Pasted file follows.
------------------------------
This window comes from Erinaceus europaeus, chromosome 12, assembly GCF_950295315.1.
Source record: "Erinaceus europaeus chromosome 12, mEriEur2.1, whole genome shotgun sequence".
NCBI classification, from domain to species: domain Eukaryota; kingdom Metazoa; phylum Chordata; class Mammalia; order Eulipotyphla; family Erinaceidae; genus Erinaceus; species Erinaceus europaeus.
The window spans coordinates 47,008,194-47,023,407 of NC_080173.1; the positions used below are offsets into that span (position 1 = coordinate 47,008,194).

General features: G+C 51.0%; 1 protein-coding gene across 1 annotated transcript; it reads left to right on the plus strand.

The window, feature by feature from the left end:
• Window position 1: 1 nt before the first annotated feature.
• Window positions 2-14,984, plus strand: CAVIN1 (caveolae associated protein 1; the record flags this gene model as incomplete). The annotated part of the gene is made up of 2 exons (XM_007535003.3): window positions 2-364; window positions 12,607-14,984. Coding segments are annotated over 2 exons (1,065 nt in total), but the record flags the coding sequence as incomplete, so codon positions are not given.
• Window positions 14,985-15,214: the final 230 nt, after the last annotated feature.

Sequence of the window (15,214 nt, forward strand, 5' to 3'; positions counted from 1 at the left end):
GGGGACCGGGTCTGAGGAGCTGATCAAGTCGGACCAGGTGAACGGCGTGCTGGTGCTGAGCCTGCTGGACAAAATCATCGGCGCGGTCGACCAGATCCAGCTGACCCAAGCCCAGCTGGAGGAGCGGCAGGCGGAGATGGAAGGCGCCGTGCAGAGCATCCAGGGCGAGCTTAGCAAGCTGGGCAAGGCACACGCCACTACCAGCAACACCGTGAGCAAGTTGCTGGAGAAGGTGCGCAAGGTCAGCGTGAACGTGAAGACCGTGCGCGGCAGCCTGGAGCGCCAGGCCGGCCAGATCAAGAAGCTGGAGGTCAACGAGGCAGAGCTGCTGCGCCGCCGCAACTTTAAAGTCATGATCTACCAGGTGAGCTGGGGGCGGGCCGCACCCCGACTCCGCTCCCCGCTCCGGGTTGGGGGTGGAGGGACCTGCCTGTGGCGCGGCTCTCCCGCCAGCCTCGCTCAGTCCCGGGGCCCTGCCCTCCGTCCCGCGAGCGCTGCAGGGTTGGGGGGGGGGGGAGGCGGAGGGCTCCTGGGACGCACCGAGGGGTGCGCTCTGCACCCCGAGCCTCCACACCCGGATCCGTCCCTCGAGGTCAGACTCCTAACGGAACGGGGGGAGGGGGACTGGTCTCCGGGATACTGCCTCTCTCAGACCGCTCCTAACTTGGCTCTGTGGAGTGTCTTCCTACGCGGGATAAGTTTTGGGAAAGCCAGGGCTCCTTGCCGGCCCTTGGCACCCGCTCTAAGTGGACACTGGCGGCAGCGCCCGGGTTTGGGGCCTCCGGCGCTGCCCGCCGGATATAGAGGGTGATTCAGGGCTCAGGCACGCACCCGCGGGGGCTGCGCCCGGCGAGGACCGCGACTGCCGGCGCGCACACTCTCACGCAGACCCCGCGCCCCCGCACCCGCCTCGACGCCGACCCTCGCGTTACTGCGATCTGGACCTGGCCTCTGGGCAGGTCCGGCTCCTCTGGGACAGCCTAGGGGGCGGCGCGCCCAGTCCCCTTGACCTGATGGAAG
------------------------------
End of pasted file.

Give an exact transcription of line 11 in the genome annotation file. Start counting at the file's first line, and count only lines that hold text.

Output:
GGGGACCGGGTCTGAGGAGCTGATCAAGTCGGACCAGGTGAACGGCGTGCTGGTGCTGAGCCTGCTGGACAAAATCATCGGCGCGGTCGACCAGATCCAGCTGACCCAAGCCCAGCTGGAGGAGCGGCAGGCGGAGATGGAAGGCGCCGTGCAGAGCATCCAGGGCGAGCTTAGCAAGCTGGGCAAGGCACACGCCACTACCAGCAACACCGTGAGCAAGTTGCTGGAGAAGGTGCGCAAGGTCAGCGTGAACGTGAAGACCGTGCGCGGCAGCCTGGAGCGCCAGGCCGGCCAGATCAAGAAGCTGGAGGTCAACGAGGCAGAGCTGCTGCGCCGCCGCAACTTTAAAGTCATGATCTACCAGGTGAGCTGGGGGCGGGCCGCACCCCGACTCCGCTCCCCGCTCCGGGTTGGGGGTGGAGGGACCTGCCTGTGGCGCGGCTCTCCCGCCAGCCTCGCTCAGTCCCGGGGCCCTGCCCTCCGTCCCGCGAGCGCTGCAGGGTTGGGGGGGGGGGGAGGCGGAGGGCTCCTGGGACGCACCGAGGGGTGCGCTCTGCACCCCGAGCCTCCACACCCGGATCCGTCCCTCGAGGTCAGACTCCTAACGGAACGGGGGGAGGGGGACTGGTCTCCGGGATACTGCCTCTCTCAGACCGCTCCTAACTTGGCTCTGTGGAGTGTCTTCCTACGCGGGATAAGTTTTGGGAAAGCCAGGGCTCCTTGCCGGCCCTTGGCACCCGCTCTAAGTGGACACTGGCGGCAGCGCCCGGGTTTGGGGCCTCCGGCGCTGCCCGCCGGATATAGAGGGTGATTCAGGGCTCAGGCACGCACCCGCGGGGGCTGCGCCCGGCGAGGACCGCGACTGCCGGCGCGCACACTCTCACGCAGACCCCGCGCCCCCGCACCCGCCTCGACGCCGACCCTCGCGTTACTGCGATCTGGACCTGGCCTCTGGGCAGGTCCGGCTCCTCTGGGACAGCCTAGGGGGCGGCGCGCCCAGTCCCCTTGACCTGATGGAAG